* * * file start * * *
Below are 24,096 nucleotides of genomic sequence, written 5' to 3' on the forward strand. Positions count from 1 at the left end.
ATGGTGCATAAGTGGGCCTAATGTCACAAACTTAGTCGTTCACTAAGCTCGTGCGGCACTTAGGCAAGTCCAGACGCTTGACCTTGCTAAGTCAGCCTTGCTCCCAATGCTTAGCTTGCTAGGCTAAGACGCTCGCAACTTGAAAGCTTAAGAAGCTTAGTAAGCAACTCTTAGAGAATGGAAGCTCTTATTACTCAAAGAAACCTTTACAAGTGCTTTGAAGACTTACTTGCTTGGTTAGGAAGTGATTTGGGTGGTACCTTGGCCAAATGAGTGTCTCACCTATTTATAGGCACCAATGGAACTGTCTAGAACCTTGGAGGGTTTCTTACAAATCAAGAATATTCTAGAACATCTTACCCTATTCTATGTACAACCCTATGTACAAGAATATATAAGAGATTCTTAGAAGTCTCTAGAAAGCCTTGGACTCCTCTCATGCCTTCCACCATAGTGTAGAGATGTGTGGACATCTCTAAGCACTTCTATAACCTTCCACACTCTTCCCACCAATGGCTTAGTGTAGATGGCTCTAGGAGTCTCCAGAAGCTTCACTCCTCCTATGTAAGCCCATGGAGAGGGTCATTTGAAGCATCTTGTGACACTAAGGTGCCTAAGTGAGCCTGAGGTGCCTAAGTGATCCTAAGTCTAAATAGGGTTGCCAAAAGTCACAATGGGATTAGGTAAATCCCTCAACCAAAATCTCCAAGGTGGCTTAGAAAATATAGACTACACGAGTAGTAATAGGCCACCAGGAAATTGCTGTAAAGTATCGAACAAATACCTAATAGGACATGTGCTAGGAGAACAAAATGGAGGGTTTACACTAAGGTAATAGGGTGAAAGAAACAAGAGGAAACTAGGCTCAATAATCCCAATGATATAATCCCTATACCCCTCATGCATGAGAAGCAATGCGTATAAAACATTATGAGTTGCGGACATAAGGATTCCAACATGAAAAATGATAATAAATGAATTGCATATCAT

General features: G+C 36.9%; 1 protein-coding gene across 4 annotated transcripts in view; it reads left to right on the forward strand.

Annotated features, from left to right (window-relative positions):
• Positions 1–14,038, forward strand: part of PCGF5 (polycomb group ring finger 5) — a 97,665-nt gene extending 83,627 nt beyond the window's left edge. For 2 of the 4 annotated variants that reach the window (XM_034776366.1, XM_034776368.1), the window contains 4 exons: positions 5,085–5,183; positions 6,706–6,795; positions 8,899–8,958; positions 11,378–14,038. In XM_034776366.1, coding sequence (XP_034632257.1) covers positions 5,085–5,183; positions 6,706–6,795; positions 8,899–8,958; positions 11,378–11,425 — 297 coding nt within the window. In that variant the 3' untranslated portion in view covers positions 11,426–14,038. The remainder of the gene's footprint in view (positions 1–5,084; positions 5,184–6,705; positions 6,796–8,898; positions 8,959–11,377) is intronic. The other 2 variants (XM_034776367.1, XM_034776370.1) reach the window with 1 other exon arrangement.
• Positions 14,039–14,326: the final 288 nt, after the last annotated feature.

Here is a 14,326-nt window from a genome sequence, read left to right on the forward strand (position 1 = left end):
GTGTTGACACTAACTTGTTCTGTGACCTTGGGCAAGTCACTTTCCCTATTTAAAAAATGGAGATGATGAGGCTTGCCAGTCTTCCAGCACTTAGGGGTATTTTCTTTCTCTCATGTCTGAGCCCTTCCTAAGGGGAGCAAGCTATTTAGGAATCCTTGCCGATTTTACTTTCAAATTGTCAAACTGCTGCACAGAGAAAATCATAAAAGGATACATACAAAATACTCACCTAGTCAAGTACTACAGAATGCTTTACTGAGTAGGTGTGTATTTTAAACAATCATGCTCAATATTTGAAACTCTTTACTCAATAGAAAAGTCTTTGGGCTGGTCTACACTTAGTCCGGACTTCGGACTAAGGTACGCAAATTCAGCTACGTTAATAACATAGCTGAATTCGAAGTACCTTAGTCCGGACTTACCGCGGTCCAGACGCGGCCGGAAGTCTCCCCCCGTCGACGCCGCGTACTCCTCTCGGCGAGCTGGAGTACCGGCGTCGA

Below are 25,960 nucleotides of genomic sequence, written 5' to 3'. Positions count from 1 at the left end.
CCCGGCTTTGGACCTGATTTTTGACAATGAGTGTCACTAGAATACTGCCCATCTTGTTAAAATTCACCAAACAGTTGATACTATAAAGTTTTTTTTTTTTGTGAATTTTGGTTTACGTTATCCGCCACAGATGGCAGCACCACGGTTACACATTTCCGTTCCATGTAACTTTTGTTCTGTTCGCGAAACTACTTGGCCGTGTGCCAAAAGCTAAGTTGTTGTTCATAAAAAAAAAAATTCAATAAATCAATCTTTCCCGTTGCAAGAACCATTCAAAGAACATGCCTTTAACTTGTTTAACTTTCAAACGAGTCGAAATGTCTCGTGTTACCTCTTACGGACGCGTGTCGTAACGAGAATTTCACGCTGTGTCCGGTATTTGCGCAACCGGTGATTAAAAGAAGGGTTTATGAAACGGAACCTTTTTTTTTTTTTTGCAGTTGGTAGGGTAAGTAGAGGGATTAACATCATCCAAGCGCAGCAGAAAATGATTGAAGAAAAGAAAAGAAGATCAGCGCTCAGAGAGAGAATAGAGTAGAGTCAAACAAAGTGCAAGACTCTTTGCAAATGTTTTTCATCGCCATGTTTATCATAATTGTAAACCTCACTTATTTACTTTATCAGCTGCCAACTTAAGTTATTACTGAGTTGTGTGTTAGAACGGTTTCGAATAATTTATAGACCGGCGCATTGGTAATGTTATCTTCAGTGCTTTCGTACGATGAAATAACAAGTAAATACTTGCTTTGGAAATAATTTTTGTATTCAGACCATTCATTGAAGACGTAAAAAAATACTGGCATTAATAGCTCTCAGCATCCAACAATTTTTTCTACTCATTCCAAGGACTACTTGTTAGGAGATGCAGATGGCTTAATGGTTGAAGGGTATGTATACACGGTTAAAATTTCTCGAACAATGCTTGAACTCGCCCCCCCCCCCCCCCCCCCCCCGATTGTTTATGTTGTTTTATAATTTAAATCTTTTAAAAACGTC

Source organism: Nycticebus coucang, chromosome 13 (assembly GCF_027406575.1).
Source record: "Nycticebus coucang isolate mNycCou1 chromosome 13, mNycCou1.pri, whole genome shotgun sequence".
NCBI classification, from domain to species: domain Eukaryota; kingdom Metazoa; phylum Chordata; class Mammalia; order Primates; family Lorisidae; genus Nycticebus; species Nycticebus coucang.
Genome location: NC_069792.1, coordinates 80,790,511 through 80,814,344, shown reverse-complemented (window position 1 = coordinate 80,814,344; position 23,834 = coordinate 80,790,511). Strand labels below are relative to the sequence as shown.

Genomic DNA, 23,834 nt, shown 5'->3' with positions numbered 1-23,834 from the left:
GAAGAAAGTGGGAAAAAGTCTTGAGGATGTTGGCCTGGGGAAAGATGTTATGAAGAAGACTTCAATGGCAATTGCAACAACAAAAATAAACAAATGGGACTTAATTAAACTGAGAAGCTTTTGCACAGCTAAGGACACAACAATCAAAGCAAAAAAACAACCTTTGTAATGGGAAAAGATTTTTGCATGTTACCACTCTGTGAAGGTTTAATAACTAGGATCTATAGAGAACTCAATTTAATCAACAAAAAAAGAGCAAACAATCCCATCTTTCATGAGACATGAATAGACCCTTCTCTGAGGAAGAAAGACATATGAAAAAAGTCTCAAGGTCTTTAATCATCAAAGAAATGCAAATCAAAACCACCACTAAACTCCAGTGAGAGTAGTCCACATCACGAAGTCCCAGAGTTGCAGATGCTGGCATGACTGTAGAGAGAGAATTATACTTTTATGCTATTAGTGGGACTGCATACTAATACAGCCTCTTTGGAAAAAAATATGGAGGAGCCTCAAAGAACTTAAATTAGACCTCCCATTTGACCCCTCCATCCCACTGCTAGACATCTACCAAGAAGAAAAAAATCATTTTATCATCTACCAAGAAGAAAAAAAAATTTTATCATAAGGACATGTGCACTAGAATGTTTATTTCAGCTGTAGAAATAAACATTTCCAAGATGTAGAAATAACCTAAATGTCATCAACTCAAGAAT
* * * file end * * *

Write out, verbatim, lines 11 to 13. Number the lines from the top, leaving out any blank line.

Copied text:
Source organism: Nycticebus coucang, chromosome 13 (assembly GCF_027406575.1).
Source record: "Nycticebus coucang isolate mNycCou1 chromosome 13, mNycCou1.pri, whole genome shotgun sequence".
NCBI classification, from domain to species: domain Eukaryota; kingdom Metazoa; phylum Chordata; class Mammalia; order Primates; family Lorisidae; genus Nycticebus; species Nycticebus coucang.